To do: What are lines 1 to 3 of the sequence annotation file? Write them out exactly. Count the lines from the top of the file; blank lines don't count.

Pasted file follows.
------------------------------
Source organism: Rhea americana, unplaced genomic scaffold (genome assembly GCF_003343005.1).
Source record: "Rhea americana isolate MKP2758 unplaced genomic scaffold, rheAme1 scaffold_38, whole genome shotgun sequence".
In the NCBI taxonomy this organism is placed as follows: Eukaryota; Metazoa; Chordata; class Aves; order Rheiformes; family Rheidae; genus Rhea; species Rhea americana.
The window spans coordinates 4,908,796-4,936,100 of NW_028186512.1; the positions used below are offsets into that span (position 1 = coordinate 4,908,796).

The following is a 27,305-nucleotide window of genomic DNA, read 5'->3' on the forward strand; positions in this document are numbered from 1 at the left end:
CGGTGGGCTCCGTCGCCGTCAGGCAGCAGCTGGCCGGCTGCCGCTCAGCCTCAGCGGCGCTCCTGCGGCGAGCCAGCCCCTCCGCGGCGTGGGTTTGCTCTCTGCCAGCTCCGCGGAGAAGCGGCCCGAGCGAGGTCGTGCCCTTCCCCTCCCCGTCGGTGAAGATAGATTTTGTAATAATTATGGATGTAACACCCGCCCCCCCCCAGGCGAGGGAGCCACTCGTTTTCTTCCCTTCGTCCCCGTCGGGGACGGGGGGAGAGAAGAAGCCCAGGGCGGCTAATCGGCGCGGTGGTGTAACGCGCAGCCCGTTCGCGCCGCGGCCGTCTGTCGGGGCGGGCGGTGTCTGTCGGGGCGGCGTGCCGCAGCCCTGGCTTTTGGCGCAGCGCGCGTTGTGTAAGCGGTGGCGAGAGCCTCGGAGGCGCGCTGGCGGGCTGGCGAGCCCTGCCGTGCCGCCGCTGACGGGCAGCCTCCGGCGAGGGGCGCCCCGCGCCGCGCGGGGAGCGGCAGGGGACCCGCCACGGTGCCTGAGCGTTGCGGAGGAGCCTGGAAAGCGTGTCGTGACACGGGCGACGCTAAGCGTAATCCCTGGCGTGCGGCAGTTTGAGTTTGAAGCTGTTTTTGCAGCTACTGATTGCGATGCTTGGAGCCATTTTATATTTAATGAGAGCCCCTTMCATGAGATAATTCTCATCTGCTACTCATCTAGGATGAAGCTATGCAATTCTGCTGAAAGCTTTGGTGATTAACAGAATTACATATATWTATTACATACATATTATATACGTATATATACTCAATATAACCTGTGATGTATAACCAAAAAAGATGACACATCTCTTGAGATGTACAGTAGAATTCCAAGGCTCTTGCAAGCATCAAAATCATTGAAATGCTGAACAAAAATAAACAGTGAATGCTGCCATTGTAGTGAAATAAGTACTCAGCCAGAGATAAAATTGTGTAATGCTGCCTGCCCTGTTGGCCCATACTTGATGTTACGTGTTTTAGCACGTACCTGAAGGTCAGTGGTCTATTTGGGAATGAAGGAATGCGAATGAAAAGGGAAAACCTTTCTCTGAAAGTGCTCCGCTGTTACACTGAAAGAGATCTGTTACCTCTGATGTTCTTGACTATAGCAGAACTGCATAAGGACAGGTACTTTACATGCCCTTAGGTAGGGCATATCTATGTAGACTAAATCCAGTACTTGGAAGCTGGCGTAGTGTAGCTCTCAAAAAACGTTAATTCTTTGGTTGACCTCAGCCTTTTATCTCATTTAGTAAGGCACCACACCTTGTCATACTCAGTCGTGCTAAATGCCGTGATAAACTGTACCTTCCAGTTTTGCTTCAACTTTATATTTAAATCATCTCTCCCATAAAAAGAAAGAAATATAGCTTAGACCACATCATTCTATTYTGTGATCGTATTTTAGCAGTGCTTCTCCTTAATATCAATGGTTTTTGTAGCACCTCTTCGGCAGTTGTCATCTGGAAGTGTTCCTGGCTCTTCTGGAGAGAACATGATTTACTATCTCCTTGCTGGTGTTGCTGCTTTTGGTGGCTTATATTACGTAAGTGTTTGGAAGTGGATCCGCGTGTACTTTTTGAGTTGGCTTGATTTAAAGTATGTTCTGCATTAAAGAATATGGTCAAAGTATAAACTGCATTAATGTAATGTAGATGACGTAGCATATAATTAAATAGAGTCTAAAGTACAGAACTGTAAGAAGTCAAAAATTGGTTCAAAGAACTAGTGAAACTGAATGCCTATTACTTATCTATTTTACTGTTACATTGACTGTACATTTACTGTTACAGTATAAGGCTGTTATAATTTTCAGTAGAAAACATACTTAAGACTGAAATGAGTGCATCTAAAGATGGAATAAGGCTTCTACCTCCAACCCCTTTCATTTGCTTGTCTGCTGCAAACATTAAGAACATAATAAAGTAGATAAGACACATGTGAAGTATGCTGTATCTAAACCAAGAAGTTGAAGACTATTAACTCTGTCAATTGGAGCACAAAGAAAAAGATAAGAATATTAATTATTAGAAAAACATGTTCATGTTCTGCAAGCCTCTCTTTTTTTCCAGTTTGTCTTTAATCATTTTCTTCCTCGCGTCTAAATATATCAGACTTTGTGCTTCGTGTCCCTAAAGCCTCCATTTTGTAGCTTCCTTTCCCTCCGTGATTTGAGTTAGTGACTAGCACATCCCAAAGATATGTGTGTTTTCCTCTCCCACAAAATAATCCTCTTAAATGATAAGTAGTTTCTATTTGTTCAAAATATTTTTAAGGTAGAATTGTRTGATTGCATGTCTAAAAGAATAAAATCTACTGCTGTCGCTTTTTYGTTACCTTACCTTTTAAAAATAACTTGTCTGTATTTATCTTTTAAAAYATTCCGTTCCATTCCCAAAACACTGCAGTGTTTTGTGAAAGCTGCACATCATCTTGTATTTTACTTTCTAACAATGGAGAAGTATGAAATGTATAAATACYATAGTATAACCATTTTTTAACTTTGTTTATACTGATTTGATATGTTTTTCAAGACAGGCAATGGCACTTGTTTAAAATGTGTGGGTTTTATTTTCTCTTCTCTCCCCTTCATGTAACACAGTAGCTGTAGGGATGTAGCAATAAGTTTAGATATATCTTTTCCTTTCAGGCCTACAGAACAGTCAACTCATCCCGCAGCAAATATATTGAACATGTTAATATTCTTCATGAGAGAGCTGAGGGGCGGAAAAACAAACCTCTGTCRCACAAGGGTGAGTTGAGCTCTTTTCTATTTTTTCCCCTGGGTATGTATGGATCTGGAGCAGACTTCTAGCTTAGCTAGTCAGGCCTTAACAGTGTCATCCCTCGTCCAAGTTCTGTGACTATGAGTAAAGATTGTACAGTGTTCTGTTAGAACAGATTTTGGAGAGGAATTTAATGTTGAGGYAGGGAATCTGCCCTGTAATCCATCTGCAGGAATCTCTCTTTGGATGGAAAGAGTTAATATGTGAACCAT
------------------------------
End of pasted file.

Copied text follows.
Source organism: Rhea americana, unplaced genomic scaffold (genome assembly GCF_003343005.1).
Source record: "Rhea americana isolate MKP2758 unplaced genomic scaffold, rheAme1 scaffold_38, whole genome shotgun sequence".
In the NCBI taxonomy this organism is placed as follows: Eukaryota; Metazoa; Chordata; class Aves; order Rheiformes; family Rheidae; genus Rhea; species Rhea americana.